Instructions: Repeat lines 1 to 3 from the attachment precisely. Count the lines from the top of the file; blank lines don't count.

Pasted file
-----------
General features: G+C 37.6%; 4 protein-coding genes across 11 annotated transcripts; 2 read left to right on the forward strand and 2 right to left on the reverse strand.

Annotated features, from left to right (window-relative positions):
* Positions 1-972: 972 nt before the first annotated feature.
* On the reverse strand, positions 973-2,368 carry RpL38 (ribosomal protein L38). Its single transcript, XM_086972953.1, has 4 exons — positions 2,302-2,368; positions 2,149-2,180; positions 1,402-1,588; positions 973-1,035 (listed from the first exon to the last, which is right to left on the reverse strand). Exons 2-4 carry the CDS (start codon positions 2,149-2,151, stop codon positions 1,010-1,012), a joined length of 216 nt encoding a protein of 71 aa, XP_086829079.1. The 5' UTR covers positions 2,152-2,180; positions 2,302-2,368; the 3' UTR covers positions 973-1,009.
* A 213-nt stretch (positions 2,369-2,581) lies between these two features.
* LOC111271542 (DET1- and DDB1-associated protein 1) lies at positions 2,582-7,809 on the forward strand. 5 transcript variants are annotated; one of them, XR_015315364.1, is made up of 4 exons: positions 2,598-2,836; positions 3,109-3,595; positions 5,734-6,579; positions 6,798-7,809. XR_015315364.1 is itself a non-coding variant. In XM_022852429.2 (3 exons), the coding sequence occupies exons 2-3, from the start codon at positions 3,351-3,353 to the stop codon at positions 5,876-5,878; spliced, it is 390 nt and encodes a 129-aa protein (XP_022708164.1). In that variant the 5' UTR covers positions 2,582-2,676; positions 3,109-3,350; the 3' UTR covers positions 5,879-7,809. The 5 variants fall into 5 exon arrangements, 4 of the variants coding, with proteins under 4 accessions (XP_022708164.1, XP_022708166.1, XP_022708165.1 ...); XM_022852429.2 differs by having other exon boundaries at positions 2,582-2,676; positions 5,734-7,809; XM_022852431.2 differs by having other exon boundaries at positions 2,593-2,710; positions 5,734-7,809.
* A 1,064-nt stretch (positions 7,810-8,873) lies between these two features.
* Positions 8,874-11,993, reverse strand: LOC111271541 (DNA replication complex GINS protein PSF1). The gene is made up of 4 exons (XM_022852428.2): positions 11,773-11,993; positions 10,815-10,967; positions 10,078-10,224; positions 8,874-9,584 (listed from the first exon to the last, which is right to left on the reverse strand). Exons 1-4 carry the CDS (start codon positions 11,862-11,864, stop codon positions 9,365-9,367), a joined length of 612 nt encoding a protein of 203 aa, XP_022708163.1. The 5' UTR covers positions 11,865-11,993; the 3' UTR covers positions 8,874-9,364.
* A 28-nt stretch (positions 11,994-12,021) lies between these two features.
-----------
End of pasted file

General features: G+C 37.6%; 4 protein-coding genes across 11 annotated transcripts; 2 read left to right on the forward strand and 2 right to left on the reverse strand.

Annotated features, from left to right (window-relative positions):
* Positions 1-972: 972 nt before the first annotated feature.